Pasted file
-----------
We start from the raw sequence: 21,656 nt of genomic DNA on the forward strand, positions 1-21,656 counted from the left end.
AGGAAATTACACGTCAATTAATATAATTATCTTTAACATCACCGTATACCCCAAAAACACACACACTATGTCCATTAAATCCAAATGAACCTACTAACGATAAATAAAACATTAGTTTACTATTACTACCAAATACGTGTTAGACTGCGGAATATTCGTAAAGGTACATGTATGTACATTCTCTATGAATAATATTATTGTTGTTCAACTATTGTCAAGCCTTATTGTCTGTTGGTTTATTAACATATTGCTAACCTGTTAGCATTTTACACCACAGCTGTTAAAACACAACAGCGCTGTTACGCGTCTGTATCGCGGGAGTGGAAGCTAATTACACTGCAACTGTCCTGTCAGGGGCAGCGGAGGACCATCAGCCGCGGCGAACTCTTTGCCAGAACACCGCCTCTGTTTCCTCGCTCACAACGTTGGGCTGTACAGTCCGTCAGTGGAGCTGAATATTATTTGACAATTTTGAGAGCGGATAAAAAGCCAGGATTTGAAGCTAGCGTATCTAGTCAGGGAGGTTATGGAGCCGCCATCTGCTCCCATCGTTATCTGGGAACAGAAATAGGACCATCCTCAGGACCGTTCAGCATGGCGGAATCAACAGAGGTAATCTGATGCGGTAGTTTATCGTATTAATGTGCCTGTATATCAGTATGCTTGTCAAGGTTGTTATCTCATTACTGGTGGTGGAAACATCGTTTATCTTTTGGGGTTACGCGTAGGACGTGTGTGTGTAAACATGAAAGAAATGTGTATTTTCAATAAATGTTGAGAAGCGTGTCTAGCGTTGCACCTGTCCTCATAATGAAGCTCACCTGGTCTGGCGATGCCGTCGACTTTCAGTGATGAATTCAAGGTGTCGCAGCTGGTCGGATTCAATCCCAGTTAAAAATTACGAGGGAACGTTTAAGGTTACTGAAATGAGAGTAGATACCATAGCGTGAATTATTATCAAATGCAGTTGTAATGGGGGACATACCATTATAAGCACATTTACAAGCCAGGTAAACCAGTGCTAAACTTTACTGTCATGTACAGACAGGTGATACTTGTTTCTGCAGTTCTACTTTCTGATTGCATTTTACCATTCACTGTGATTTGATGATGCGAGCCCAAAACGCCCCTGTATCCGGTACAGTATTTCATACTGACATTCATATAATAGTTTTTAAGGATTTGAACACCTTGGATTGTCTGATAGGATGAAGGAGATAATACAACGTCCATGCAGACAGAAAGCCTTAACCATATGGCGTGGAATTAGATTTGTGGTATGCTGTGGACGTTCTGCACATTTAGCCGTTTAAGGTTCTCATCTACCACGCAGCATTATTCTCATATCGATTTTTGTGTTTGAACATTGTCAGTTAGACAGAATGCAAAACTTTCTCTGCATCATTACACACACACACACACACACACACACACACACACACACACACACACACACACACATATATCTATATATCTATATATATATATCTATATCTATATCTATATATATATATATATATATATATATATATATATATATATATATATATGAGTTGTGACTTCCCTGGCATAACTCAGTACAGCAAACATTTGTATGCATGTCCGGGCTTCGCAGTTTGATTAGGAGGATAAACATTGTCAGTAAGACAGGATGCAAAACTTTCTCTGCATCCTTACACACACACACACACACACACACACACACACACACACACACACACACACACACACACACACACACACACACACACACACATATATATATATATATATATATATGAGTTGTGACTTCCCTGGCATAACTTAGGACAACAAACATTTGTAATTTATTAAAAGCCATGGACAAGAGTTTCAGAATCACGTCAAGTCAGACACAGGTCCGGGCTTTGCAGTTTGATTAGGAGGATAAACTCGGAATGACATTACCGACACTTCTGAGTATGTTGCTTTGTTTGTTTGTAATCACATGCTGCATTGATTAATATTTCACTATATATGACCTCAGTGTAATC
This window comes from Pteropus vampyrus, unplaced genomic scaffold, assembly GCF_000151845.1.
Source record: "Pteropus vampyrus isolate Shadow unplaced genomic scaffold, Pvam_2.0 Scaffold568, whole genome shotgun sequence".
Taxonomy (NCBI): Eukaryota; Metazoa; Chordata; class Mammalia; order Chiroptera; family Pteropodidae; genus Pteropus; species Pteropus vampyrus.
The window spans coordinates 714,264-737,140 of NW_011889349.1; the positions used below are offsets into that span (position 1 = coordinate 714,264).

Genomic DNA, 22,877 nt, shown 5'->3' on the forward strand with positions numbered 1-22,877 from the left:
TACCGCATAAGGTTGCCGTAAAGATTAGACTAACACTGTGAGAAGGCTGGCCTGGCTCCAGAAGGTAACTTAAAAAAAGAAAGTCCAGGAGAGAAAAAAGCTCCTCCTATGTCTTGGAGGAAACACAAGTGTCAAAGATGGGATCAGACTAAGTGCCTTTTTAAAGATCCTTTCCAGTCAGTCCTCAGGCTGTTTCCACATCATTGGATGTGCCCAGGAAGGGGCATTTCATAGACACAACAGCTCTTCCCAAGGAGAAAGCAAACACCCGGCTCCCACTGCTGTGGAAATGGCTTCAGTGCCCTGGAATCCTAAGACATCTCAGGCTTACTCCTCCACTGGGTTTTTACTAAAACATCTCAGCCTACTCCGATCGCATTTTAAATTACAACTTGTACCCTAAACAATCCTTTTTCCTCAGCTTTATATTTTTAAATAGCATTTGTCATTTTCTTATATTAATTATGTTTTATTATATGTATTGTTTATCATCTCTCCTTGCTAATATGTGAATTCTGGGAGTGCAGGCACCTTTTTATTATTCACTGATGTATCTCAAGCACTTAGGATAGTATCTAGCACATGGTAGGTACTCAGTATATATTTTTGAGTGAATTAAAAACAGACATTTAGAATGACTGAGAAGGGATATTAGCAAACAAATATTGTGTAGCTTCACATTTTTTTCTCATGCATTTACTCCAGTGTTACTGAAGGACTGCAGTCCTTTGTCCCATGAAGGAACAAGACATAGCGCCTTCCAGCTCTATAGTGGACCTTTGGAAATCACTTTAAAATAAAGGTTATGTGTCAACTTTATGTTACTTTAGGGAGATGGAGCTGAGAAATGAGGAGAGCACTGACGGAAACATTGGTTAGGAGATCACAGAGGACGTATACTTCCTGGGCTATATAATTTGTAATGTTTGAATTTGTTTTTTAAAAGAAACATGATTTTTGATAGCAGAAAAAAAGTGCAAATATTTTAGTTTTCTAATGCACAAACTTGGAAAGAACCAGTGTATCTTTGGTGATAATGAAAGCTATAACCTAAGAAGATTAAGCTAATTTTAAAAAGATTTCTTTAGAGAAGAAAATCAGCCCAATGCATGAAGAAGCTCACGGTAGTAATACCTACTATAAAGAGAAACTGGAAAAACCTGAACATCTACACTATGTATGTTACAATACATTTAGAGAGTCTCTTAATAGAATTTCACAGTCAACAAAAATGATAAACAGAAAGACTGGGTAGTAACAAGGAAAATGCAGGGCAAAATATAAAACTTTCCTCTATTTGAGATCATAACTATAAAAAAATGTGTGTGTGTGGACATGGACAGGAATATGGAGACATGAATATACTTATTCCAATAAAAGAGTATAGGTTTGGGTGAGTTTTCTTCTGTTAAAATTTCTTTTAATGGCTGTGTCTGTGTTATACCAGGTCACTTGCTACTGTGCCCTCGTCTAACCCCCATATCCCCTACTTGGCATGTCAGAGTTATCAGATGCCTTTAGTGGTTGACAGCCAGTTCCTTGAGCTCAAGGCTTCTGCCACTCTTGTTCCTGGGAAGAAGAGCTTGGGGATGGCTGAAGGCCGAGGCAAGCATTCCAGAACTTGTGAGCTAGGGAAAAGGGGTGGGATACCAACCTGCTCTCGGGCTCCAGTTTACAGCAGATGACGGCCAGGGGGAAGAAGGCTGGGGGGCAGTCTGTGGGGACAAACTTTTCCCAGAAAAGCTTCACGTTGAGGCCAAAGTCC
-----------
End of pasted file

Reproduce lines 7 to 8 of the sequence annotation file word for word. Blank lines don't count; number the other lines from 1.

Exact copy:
Genomic DNA, 22,877 nt, shown 5'->3' on the forward strand with positions numbered 1-22,877 from the left:
TACCGCATAAGGTTGCCGTAAAGATTAGACTAACACTGTGAGAAGGCTGGCCTGGCTCCAGAAGGTAACTTAAAAAAAGAAAGTCCAGGAGAGAAAAAAGCTCCTCCTATGTCTTGGAGGAAACACAAGTGTCAAAGATGGGATCAGACTAAGTGCCTTTTTAAAGATCCTTTCCAGTCAGTCCTCAGGCTGTTTCCACATCATTGGATGTGCCCAGGAAGGGGCATTTCATAGACACAACAGCTCTTCCCAAGGAGAAAGCAAACACCCGGCTCCCACTGCTGTGGAAATGGCTTCAGTGCCCTGGAATCCTAAGACATCTCAGGCTTACTCCTCCACTGGGTTTTTACTAAAACATCTCAGCCTACTCCGATCGCATTTTAAATTACAACTTGTACCCTAAACAATCCTTTTTCCTCAGCTTTATATTTTTAAATAGCATTTGTCATTTTCTTATATTAATTATGTTTTATTATATGTATTGTTTATCATCTCTCCTTGCTAATATGTGAATTCTGGGAGTGCAGGCACCTTTTTATTATTCACTGATGTATCTCAAGCACTTAGGATAGTATCTAGCACATGGTAGGTACTCAGTATATATTTTTGAGTGAATTAAAAACAGACATTTAGAATGACTGAGAAGGGATATTAGCAAACAAATATTGTGTAGCTTCACATTTTTTTCTCATGCATTTACTCCAGTGTTACTGAAGGACTGCAGTCCTTTGTCCCATGAAGGAACAAGACATAGCGCCTTCCAGCTCTATAGTGGACCTTTGGAAATCACTTTAAAATAAAGGTTATGTGTCAACTTTATGTTACTTTAGGGAGATGGAGCTGAGAAATGAGGAGAGCACTGACGGAAACATTGGTTAGGAGATCACAGAGGACGTATACTTCCTGGGCTATATAATTTGTAATGTTTGAATTTGTTTTTTAAAAGAAACATGATTTTTGATAGCAGAAAAAAAGTGCAAATATTTTAGTTTTCTAATGCACAAACTTGGAAAGAACCAGTGTATCTTTGGTGATAATGAAAGCTATAACCTAAGAAGATTAAGCTAATTTTAAAAAGATTTCTTTAGAGAAGAAAATCAGCCCAATGCATGAAGAAGCTCACGGTAGTAATACCTACTATAAAGAGAAACTGGAAAAACCTGAACATCTACACTATGTATGTTACAATACATTTAGAGAGTCTCTTAATAGAATTTCACAGTCAACAAAAATGATAAACAGAAAGACTGGGTAGTAACAAGGAAAATGCAGGGCAAAATATAAAACTTTCCTCTATTTGAGATCATAACTATAAAAAAATGTGTGTGTGTGGACATGGACAGGAATATGGAGACATGAATATACTTATTCCAATAAAAGAGTATAGGTTTGGGTGAGTTTTCTTCTGTTAAAATTTCTTTTAATGGCTGTGTCTGTGTTATACCAGGTCACTTGCTACTGTGCCCTCGTCTAACCCCCATATCCCCTACTTGGCATGTCAGAGTTATCAGATGCCTTTAGTGGTTGACAGCCAGTTCCTTGAGCTCAAGGCTTCTGCCACTCTTGTTCCTGGGAAGAAGAGCTTGGGGATGGCTGAAGGCCGAGGCAAGCATTCCAGAACTTGTGAGCTAGGGAAAAGGGGTGGGATACCAACCTGCTCTCGGGCTCCAGTTTACAGCAGATGACGGCCAGGGGGAAGAAGGCTGGGGGGCAGTCTGTGGGGACAAACTTTTCCCAGAAAAGCTTCACGTTGAGGCCAAAGTCC